You can do a Web search if you need a removal tool for a particular virus – but remember, viruses often hide behind malicious links to fake removal tools for those same viruses. Sneaky, huh?

Step 5: Keep Watch
By now you should be relatively confident that your computer isn’t hacked anymore – but you have to keep watch to make sure.

Sometimes computers have problems after being infected, even if the viruses have been removed. Viruses can cause legitimate programs on your computer to crash – after all, it’s not like the virus-writers care if their software is compatible. Viruses often corrupt your system software, another reason why reformatting is often the best option.

If you didn’t reformat but your computer won’t behave, you may have to go through with the refomat after all. It’s the only way to get a clean copy of your operating system.

This same process applies to any hacked device, from servers to iPads: assess the threat, then either choose cleanup or start from scratch.

Ever had your computer hacked? What’s the one thing you wish you had known? Share in the comments!

 

Why The Flashback Virus Doesn’t Worry Me – But Every Other Mac Virus Does

By now you’ve heard of the Flashback virus, which has infiltrated hundreds of thousands of Macs worldwide. There’s a lot of talk about whether the Mac’s reputation for invulnerability is shot and what Flashback might mean for Apple’s business.

I have some news for you. Don’t worry about Flashback.

This happens every few years – a major virus outbreak combined with widespread media coverage. That’s why Flashback doesn’t worry me. It’s gotten enough coverage that there are ample removal tools and instructions on what to do if you’re infected:

It’s all the other Mac viruses out there that worry me.

I’ve been in Mac security a long time – over twenty years. And I see the furor rise now and then over one Mac virus or another. The truth is we need to be thinking about Mac security continuously and not just when one particular virus runs rampant.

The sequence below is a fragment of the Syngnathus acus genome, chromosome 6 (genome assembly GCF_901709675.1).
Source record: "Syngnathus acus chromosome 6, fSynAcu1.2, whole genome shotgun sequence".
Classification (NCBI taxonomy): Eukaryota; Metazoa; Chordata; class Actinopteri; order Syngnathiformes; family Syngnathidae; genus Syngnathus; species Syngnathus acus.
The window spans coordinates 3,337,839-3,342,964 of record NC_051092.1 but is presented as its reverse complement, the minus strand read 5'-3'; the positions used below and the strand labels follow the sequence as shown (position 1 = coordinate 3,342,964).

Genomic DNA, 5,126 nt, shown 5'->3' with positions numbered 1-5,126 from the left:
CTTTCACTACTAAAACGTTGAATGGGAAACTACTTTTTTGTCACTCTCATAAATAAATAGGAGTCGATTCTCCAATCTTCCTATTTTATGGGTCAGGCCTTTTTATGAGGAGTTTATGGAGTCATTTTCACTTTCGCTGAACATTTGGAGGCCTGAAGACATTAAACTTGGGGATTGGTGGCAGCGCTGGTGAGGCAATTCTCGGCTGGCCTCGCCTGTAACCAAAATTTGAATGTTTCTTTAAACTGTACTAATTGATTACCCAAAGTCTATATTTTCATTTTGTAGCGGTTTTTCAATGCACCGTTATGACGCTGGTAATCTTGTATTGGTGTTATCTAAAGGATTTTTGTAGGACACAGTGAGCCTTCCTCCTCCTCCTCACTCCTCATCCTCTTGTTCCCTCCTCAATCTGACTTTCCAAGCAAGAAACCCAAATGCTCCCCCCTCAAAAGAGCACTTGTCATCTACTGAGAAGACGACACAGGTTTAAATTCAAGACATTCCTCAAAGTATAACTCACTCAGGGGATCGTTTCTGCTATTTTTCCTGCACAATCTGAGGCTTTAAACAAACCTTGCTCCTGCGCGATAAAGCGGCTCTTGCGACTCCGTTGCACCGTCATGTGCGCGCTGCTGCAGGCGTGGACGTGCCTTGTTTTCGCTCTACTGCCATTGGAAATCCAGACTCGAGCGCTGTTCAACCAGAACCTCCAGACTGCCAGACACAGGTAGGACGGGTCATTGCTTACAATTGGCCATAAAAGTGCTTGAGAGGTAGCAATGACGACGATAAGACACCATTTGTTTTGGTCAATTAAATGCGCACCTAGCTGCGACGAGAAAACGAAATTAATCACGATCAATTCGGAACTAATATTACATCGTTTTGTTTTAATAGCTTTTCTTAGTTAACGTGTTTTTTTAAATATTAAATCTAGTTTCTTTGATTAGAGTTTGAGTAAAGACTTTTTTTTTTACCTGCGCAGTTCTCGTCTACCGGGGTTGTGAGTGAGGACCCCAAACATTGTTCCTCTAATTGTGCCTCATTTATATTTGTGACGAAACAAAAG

Macs have never been invulnerable. They don’t suffer the same problems as Windows, but they definitely have their own issues. One, unfortunately, is user complacency. Most people don’t even run antivirus on their Macs. Look through my Tech Tips archives and see how many times I’ve begged folks to do that. It’s a blind spot in the Macintosh mentality, one that needs to change.

Apple tends to encourage rather than counter this complacency, probably because it works to their marketing advantage. Not that they ignore security, but it typically takes a back seat. In that respect Flashback is helping by bringing the problem to the foreground.

Mac users need to take matters into their own hands. Here are my best recommendations on Mac security:

(Like this? Subscribe to my Tech Tips email list to get my latest Mac security news and more – no spam, no jargon, just a little computer help from yours truly.)

How To Kill Computer Keyloggers

Computer infections go by many names: viruses, Trojan horses, malware. But there is a particular class of infections that is not only malicious but nearly invisible in nature.

Keyloggers are virus-like programs that capture everything you type on your computer. Because they sit between your applications and the software than drives your keyboard, they are difficult to detect and harder to remove. They are often invited by viruses that have already infected your computer. There are even hardware keyloggers that can be secretly installed between the keyboard cable and your computer.

Keyloggers are seen in conjunction with rootkits, software designed to capture control of your computer. Anti-rootkit tools can help keep keyloggers at bay. Although these tools are not yet part of standard security suites, in the future I anticipate we’ll see more commercial protections against keyloggers and rootkits.

In the meantime, how do you protect yourself? The usual recommendations apply: run a strong security program, avoid clicking on links, and make sure all of your software is up to date. It’s far easier to avoid keyloggers and rootkits than it is to remove them.